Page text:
What can Tony Sparano's career tell us about the Raider rush attack? (Part 2)

USA TODAY Sports

Taking a look at Sparano's more recent career with the Cowboys, Dolphins and Jets.

Click here to start at Part 1 of this piece.

In 2003, Bill Parcells was hired as the head coach of the Dallas Cowboys. Emmitt Smith had moved on and all remnants of the Cowboys' Super Bowl teams were gone, save Darren Woodson. Parcells' job was to rebuild the team after two consecutive 5-11 seasons. He assembled a coaching staff that includes two NFL head coaches in Sean Payton and Sparano, who at the time was not so well-known a commodity as he is today.

Sparano started as the tight ends coach for Dallas in 2003, which happened to be the year that Jason Witten was drafted. Witten is arguably the finest tight end in Cowboys history, and Sparano had a huge hand in his development. In 2003 Witten only played six games, but collected 347 yards and a touchdown. In 2004, with Sparano still the tight ends coach, Witten blew up for 980 yards and six scores. Witten came within a single yard of leading the team in receiving yards, behind only Keyshawn Johnson with 981. Following the 2004 season, Sparano was promoted to offensive coordinator for Dallas.

He also served as an assistant head coach and offensive line coach on the 2005 Cowboys, along with Sean Payton who served as assistant head coach/passing game coordinator. That staff also included two more future NFL head coaches in Todd Bowles and Todd Haley. With Sparano coaching the offensive line in addition to being the running game coordinator, the Cowboys became a strong rushing team with Julius Jones as the feature back, as well as Marion Barber III. The Cowboys gained 1861 rushing yards and scored 13 touchdowns on the ground. The following year, with Sparano as the offensive play-caller the ground game was even better, with the Cowboys gaining 1936 rushing yards and 21 rushing touchdowns. Everything Sparano touched in Dallas turned to gold.

Following the aforementioned 2005 season, Sean Payton left the Cowboys' staff to become the head coach of the New Orleans Saints. Payton wanted to bring Sparano to New Orleans to serve as the Saints' offensive coordinator, but Bill Parcells blocked the move, feeling that Sparano was too valuable an assistant to lose.

In 2007, Wade Phillips took over as Cowboys head coach and kept much the same staff, with the notable exception of Jason Garrett being the new offensive coordinator and primary play-caller. Sparano remained an assistant head coach to Phillips and resumed his duties as offensive line coach. The 2007 Cowboys were an absolute juggernaut, going 13-3. Tony Romo and Terrell Owens set the league on fire and the team rushed for 1746 yards even with the offense being pass-first. While the team didn't get statistically that much worse in 2008 after Sparano's departure, it did begin the Cowboys' descent into mediocrity, particularly along the offensive line, a condition they are still trying to rectify to this very day.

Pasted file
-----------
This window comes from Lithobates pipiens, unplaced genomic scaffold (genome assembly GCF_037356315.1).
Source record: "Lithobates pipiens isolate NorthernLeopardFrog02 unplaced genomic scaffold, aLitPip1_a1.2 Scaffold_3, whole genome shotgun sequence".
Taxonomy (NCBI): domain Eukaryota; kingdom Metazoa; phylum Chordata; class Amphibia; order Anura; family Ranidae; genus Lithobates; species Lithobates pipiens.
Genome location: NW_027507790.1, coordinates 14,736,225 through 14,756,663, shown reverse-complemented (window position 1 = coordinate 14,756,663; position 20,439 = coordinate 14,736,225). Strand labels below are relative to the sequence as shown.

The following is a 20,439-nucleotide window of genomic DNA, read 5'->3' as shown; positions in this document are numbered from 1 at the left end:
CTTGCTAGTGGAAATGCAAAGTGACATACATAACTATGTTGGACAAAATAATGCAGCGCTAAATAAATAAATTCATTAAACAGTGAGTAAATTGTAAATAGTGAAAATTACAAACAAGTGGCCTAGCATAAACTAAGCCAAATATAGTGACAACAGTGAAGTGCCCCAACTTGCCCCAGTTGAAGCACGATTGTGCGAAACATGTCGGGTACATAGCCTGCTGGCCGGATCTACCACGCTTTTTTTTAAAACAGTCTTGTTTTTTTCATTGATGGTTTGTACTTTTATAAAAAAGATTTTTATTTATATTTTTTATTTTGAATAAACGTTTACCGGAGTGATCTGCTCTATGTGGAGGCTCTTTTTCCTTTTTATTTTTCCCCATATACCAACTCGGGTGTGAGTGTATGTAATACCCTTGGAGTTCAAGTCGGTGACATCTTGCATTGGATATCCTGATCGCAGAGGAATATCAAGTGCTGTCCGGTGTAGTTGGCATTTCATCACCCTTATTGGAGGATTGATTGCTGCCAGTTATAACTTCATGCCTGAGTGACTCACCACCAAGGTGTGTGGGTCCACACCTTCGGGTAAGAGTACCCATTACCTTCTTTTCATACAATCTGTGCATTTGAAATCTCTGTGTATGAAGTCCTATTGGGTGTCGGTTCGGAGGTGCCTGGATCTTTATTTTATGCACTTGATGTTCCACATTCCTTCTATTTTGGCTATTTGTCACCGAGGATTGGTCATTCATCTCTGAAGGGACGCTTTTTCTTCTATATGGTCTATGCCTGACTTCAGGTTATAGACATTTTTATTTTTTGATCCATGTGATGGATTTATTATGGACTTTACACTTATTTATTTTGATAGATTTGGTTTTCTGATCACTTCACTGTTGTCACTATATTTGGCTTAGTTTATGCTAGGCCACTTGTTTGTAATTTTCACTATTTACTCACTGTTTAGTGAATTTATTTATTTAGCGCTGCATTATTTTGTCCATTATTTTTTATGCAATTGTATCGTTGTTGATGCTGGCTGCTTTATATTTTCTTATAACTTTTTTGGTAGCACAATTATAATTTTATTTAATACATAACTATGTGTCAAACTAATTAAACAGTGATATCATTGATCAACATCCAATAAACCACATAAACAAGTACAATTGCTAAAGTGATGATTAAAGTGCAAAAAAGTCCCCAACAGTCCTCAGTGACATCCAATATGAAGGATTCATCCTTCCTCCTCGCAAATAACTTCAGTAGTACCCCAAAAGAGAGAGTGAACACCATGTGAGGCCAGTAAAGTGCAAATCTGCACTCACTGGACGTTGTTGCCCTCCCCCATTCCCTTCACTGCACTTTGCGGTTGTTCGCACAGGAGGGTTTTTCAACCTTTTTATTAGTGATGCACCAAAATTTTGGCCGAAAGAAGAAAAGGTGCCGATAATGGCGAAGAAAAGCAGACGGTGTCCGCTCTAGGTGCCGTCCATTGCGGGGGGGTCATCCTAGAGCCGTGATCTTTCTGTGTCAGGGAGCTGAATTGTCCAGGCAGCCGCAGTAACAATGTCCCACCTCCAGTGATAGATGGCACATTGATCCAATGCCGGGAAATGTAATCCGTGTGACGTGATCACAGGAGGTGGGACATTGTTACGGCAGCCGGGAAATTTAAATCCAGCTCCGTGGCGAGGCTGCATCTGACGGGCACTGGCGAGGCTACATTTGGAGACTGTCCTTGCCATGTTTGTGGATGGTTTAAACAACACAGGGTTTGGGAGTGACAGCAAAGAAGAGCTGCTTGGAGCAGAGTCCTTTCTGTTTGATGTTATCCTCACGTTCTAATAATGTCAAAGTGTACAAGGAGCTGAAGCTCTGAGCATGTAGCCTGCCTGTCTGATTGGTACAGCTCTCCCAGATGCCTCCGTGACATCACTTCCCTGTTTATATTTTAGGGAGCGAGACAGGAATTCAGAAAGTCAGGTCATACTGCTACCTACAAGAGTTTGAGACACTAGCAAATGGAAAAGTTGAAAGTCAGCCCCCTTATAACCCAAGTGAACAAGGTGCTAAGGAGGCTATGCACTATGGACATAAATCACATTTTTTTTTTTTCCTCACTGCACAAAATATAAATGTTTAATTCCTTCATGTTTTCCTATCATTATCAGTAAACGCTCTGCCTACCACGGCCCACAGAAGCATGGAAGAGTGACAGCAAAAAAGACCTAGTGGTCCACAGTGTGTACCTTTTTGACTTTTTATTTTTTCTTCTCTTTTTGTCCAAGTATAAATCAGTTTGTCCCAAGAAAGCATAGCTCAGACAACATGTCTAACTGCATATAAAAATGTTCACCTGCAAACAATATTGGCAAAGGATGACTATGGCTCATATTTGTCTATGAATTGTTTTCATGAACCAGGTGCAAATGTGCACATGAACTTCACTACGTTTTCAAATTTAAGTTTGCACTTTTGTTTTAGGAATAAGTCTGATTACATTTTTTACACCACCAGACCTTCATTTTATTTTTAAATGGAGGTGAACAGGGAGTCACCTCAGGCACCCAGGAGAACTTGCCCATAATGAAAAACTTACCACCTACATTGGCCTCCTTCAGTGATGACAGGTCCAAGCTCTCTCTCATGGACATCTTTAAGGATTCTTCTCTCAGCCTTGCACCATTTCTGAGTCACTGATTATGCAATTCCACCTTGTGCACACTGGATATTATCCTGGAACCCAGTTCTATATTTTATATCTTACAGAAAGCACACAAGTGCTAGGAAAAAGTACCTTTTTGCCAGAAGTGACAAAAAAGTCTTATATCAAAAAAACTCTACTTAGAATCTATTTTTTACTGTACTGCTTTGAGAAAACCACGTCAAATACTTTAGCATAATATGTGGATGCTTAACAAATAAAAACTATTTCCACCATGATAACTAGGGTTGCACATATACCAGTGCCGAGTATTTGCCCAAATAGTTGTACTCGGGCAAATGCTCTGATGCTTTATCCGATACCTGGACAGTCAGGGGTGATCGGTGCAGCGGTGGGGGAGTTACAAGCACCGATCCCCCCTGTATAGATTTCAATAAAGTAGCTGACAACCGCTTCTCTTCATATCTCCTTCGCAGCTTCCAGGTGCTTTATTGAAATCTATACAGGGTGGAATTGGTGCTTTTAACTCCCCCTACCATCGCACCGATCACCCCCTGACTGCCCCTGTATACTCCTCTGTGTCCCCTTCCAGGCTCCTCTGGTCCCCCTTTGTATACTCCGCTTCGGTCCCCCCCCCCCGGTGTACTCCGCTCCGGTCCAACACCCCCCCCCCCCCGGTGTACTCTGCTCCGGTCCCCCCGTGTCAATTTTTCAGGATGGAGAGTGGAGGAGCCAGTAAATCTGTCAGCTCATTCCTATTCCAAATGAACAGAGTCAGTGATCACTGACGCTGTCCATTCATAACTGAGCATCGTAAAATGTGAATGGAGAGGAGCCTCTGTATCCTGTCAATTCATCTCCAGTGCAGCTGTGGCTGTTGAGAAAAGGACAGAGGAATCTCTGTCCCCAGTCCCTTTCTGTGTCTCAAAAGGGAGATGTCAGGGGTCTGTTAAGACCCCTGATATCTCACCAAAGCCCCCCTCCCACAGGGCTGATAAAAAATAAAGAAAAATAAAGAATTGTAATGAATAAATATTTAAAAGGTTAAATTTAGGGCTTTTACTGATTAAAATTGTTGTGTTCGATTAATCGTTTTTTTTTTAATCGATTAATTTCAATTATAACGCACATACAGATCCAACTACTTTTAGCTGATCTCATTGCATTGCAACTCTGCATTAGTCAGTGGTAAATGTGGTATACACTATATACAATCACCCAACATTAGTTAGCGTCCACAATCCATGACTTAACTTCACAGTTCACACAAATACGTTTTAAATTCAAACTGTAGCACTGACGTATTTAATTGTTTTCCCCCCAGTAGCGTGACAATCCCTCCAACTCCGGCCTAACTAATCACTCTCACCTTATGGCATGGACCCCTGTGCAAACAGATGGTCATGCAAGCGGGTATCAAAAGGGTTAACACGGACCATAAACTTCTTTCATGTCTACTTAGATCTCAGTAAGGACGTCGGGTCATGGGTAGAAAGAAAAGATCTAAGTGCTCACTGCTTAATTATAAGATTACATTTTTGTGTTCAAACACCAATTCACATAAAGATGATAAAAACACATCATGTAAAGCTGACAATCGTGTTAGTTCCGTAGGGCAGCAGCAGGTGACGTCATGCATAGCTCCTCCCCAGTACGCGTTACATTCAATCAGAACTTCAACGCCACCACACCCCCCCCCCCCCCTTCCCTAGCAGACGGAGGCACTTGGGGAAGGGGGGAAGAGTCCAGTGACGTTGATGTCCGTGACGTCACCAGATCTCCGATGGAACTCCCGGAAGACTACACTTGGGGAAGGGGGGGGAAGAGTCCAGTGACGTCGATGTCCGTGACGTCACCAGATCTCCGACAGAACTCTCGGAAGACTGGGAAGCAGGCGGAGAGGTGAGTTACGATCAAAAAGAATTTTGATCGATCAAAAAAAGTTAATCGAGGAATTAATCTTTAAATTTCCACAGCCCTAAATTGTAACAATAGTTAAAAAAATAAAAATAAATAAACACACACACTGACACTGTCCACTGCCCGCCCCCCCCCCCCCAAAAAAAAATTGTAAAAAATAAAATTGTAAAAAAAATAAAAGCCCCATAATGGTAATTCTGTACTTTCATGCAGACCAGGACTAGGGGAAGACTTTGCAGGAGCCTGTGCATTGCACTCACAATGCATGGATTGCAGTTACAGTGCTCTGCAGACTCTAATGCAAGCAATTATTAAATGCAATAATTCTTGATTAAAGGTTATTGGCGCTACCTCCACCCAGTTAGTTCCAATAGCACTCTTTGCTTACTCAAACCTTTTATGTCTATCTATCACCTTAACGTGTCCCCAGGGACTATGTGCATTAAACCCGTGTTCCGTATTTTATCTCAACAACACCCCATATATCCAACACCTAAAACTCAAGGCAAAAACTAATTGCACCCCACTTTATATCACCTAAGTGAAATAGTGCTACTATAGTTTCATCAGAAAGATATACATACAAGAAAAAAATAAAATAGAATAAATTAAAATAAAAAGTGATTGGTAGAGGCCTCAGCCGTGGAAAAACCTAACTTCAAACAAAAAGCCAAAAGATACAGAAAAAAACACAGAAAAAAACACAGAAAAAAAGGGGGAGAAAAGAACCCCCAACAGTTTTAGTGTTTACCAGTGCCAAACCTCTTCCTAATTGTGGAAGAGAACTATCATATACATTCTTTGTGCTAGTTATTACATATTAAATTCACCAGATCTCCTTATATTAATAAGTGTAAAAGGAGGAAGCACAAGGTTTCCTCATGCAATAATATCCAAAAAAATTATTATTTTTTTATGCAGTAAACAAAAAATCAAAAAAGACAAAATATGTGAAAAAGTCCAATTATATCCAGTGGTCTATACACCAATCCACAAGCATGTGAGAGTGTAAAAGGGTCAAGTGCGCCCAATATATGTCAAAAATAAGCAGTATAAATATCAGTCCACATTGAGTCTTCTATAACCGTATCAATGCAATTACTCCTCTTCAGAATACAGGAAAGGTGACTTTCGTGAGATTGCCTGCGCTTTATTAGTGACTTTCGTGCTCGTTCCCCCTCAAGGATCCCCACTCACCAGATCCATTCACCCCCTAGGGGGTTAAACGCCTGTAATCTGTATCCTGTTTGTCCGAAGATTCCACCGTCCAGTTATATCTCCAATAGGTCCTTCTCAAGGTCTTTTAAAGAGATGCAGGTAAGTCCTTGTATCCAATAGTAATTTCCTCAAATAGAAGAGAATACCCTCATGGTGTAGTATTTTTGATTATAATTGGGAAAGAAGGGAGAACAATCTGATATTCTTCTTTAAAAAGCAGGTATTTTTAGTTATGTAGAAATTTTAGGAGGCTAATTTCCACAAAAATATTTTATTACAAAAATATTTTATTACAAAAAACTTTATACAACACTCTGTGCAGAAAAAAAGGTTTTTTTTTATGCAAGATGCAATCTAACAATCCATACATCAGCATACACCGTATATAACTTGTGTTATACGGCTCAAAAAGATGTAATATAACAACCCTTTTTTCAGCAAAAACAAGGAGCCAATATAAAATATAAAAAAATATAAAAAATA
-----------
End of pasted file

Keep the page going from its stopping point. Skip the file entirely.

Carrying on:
Sparano's success in Dallas led him to be hired by Miami as their new head coach in 2008. Sparano took over a Miami Dolphins team that had gone 1-15 the previous year. He led them to a 11-5 record, and Ricky Williams and Ronnie Brown combined to rush for 1570 yards. The following season's record was not so good at 7-9, but Williams and Brown combined for 1769 yards, and 19 touchdowns. The Dolphins that year led the NFL in rushing touchdowns, and Jake Long developed into one of the NFL's finest offensive linemen.

The 2010 Dolphins season was marred by instability at quarterback, with Chad Henne, Chad Pennington, and Tyler Thigpen all starting games. Ricky Williams and Ronnie Brown would again split carries but were not as effective as previous years, only combining for 1397 yards. As the Dolphin QBs that year were very turnover prone, this led the offense to be generally ineffective and the Dolphins had a 7-9 record mostly on the back of their excellent defense.

2011 was the last year Sparano would coach the Dolphins. It was the beginning of the Reggie Bush era in Miami and even though he had a lot of success, Chad Henne at QB lost his the first 4 games of the season and gave way to Matt Moore, who fared a little better, going 6-6. Sparano was fired after Week 14.

In 2012 Sparano was hired to the thankless position of Jets offensive coordinator. He was tasked with fitting Tim Tebow in somewhere to do something and making Mark Sanchez good. Both of these proved too much, and the Jets butt-fumbled their way to a 6-10 record. Under Sparano, Shonn Greene did continue his status as a bona fide feature back gaining 1063 yards and eight TD, but the Jets had very few weapons at WR and the offensive line gave up 47 sacks on the year. Sparano was sacked following the season, and the Jets drafted Geno Smith.

So we see a pattern emerging here. Wherever Sparano goes, the rush offense becomes much better, even to the point of dominance. Even when the passing game is miserable, the running game performs admirably. Sparano has had a hand in developing players like Flozell Adams, Jason Witten, Andre Gurode, Ronnie Brown and Jake Long into the Pro Bowl caliber players they became. He turned a 33 year old Ricky Williams into top five fantasy pick. He did the best he could with an extremely dysfunctional Jets offense and probably was the fall guy for Rex Ryan and the inexplicable moves of the Jets front office.

Now he is with the Raiders, coaching a group of promising young players. Sparano's track record shows that he can and will develop the offensive line into one of the best units in the league, and give the running game a huge boost as well. His presence spells good tidings for Darren McFadden and Matt Flynn alike.

Click here to return to Sparano's early NFL career (Part 1).
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